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28 Aug

Kantara movie explained

Mass delivers a class that makes it stand out from the competition when it has a compelling plot. Kantara Dhanta Kathe, the film's full title, roughly translates to "the legend of the forest."

True to its name, it weaves together folklore and magic with everyday life in a story that deftly makes a statement on the pervasiveness of the caste system itself. The movie's cleverness resides in how simple it is for the audience to swallow the genre-defying plot. Not to mention the eye candy it provides, which is enjoyable to see on a big screen. There are countless ways to appreciate this movie, but let's start with the plot.

The Battle Between the Police and the Villagers

King gifts the local tribes of the forest area in 1947 in exchange for peace and protection from their God, the Panjurli Daiva, and the story of "Kantara" officially begins. Although the families will continue to follow God, he is forewarned that any attempt to break his word will anger God. In 1970, the King's heir requested the return of the territory. At the Bhoota Kola celebration, he makes the request.

It is an amalgamation of the recital, dance, music, and costumes. Shiva's father is doing it, and it appears that he possesses God himself at this time. "Kantara" made the imaginative choice to maintain the dialogue between God's vessel and the King's descendant in Kannada while simply translating the former's words. We could comprehend that after their conversation, Shiva's father ran off into the forest and vanished in a flash of fire after warning him about the repercussions of breaking his ancestor's oath. A few months later, the man passes away as he is still regaining the property.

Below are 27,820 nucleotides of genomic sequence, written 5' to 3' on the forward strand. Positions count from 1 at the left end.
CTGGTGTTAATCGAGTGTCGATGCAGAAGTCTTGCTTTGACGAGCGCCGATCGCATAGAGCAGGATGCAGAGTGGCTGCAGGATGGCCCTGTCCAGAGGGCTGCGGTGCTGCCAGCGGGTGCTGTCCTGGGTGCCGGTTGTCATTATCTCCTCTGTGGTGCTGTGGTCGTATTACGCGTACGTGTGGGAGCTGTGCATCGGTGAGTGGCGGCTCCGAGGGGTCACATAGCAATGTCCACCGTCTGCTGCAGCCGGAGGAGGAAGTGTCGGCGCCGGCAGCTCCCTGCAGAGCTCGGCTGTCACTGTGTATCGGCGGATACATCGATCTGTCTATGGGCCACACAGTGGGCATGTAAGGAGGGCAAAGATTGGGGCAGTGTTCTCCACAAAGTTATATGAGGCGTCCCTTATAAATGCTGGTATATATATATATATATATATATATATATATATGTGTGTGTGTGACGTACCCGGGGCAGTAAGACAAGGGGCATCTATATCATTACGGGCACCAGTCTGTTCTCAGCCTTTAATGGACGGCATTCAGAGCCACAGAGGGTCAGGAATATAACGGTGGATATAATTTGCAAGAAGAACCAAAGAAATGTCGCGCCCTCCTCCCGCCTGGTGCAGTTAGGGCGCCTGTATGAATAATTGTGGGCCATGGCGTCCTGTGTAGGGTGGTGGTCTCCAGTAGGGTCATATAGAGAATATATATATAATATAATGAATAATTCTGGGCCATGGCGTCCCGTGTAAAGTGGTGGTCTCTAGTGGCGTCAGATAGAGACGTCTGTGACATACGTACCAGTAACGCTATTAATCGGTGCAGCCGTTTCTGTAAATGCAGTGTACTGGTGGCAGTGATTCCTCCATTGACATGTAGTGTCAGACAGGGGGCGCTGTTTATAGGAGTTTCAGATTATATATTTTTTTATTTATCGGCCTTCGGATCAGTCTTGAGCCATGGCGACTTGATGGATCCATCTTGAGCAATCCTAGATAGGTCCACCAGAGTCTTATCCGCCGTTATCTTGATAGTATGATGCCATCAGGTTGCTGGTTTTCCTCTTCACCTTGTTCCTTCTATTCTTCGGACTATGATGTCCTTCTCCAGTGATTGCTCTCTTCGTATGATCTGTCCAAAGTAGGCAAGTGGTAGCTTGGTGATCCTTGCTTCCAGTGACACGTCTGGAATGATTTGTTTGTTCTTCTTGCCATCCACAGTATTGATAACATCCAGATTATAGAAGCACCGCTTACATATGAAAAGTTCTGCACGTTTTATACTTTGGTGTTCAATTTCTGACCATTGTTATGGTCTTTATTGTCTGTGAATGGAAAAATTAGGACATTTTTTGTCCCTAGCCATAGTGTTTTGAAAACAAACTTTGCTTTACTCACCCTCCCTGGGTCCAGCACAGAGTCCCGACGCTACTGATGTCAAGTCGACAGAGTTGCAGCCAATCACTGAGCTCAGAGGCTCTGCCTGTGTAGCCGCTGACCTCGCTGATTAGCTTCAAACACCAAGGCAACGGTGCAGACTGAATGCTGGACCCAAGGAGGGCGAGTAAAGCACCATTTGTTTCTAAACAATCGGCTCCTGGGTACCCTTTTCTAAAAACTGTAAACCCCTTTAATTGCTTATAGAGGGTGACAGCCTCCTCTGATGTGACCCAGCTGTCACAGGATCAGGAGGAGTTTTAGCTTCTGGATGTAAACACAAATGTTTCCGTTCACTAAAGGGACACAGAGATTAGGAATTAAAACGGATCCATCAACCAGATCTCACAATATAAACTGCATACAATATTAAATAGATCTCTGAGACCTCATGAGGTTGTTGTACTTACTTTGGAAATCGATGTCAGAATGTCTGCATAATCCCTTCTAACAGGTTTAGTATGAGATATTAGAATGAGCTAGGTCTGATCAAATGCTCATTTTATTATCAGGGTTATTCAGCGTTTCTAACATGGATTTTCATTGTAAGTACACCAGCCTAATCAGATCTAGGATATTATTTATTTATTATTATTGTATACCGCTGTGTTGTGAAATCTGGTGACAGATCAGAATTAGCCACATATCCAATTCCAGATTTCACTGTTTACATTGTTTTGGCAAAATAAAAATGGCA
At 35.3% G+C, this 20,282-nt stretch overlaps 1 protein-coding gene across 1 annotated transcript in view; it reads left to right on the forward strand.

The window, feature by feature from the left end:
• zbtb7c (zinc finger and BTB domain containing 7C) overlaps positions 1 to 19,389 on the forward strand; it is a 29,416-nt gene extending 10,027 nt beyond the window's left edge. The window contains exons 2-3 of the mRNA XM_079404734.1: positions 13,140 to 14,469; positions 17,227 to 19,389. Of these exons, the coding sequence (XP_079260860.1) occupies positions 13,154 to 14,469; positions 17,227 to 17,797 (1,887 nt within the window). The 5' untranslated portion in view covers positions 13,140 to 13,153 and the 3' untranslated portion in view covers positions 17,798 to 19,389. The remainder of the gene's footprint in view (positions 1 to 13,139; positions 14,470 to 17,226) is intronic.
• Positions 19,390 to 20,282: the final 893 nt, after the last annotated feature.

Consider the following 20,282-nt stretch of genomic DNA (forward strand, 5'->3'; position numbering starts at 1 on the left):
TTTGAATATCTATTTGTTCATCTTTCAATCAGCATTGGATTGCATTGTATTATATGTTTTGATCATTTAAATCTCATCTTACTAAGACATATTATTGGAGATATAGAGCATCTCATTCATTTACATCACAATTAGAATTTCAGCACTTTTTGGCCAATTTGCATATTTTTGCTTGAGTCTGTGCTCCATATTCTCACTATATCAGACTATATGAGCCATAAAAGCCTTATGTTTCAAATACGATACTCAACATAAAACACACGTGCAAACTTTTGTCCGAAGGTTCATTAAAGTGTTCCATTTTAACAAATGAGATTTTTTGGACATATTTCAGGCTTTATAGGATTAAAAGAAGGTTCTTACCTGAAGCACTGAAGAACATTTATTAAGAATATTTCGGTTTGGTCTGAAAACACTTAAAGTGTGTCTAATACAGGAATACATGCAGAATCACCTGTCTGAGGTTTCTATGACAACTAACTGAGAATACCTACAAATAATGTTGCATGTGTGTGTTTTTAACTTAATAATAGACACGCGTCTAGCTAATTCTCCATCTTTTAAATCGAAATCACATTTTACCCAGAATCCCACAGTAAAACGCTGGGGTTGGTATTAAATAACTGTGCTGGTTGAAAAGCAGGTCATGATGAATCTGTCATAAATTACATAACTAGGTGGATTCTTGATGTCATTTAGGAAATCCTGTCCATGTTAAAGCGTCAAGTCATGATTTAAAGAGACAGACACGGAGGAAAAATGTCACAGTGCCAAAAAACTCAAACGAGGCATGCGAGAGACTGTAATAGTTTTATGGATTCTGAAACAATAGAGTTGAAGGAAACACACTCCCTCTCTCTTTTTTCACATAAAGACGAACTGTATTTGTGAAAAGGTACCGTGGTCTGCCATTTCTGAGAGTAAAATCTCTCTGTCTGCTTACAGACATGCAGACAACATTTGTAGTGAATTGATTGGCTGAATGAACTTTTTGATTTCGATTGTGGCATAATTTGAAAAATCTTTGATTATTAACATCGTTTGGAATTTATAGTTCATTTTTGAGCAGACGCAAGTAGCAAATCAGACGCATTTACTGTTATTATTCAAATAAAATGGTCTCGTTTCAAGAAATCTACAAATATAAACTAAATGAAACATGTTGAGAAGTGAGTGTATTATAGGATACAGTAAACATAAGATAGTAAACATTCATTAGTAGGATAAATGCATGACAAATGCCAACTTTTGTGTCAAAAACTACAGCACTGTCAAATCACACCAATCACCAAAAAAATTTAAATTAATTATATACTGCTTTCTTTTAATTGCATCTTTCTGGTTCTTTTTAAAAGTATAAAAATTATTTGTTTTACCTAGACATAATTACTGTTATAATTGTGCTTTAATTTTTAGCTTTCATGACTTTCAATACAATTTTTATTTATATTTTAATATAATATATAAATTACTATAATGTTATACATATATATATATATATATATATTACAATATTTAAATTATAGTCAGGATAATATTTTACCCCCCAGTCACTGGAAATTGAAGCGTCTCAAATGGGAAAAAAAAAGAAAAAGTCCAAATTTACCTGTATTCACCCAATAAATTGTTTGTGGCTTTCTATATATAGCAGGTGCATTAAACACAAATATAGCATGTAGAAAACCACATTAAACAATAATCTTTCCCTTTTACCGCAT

The plot unfolds in twenty years. Shiva is an adult and the top bull racer in his community. The henchmen of Devendra Suttooru, referred to as "Dora" throughout the film, which means the head or the caretaker, is not happy about this, though. He is the go-to person for village issues and the present descendent of the King. Dora ends the argument by disciplining his men and informing them of the importance of supporting one another as a village. Returning to Shiva, he is merely a person who lives daily as it comes and has no overarching goal. With the arrival of the new forest officer, Muralidhar, his life begins to change.

The plot unfolds in twenty years. Shiva is an adult and the top bull racer in his community. The henchmen of Devendra Suttooru, referred to as "Dora" throughout the film, which means the head or the caretaker, is not happy about this, though. He is the go-to person for village issues and the present descendent of the King. Dora ends the argument by disciplining his men and informing them of the importance of supporting one another as a village. Returning to Shiva, he is merely a person who lives daily as it comes and has no overarching goal. With the arrival of the new forest officer, Muralidhar, his life begins to change.